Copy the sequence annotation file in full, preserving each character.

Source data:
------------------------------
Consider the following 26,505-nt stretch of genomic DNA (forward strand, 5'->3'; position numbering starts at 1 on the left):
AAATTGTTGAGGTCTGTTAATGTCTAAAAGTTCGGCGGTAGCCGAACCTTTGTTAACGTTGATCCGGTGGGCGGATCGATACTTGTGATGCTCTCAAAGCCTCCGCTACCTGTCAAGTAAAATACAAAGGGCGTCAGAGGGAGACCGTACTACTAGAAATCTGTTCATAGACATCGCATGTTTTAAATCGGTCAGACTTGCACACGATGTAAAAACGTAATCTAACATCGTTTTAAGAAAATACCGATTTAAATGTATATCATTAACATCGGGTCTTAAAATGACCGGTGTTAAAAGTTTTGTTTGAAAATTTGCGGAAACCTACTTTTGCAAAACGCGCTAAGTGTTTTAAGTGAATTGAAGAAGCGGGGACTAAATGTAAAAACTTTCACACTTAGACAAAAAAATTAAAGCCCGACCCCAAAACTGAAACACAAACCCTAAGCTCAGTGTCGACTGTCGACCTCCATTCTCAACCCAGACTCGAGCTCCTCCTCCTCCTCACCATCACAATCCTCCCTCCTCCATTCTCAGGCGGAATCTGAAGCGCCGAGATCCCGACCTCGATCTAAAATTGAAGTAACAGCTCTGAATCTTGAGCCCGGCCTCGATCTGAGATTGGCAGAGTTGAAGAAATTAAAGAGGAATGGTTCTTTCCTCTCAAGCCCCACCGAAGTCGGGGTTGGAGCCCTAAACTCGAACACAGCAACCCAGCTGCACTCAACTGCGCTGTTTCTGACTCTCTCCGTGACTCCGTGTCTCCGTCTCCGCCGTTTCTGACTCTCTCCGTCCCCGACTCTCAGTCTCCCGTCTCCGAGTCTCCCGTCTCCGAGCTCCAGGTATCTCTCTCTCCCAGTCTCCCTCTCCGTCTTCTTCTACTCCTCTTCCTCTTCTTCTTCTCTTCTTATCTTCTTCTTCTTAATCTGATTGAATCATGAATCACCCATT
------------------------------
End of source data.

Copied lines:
Consider the following 26,505-nt stretch of genomic DNA (forward strand, 5'->3'; position numbering starts at 1 on the left):
AAATTGTTGAGGTCTGTTAATGTCTAAAAGTTCGGCGGTAGCCGAACCTTTGTTAACGTTGATCCGGTGGGCGGATCGATACTTGTGATGCTCTCAAAGCCTCCGCTACCTGTCAAGTAAAATACAAAGGGCGTCAGAGGGAGACCGTACTACTAGAAATCTGTTCATAGACATCGCATGTTTTAAATCGGTCAGACTTGCACACGATGTAAAAACGTAATCTAACATCGTTTTAAGAAAATACCGATTTAAATGTATATCATTAACATCGGGTCTTAAAATGACCGGTGTTAAAAGTTTTGTTTGAAAATTTGCGGAAACCTACTTTTGCAAAACGCGCTAAGTGTTTTAAGTGAATTGAAGAAGCGGGGACTAAATGTAAAAACTTTCACACTTAGACAAAAAAATTAAAGCCCGACCCCAAAACTGAAACACAAACCCTAAGCTCAGTGTCGACTGTCGACCTCCATTCTCAACCCAGACTCGAGCTCCTCCTCCTCCTCACCATCACAATCCTCCCTCCTCCATTCTCAGGCGGAATCTGAAGCGCCGAGATCCCGACCTCGATCTAAAATTGAAGTAACAGCTCTGAATCTTGAGCCCGGCCTCGATCTGAGATTGGCAGAGTTGAAGAAATTAAAGAGGAATGGTTCTTTCCTCTCAAGCCCCACCGAAGTCGGGGTTGGAGCCCTAAACTCGAACACAGCAACCCAGCTGCACTCAACTGCGCTGTTTCTGACTCTCTCCGTGACTCCGTGTCTCCGTCTCCGCCGTTTCTGACTCTCTCCGTCCCCGACTCTCAGTCTCCCGTCTCCGAGTCTCCCGTCTCCGAGCTCCAGGTATCTCTCTCTCCCAGTCTCCCTCTCCGTCTTCTTCTACTCCTCTTCCTCTTCTTCTTCTCTTCTTATCTTCTTCTTCTTAATCTGATTGAATCATGAATCACCCATT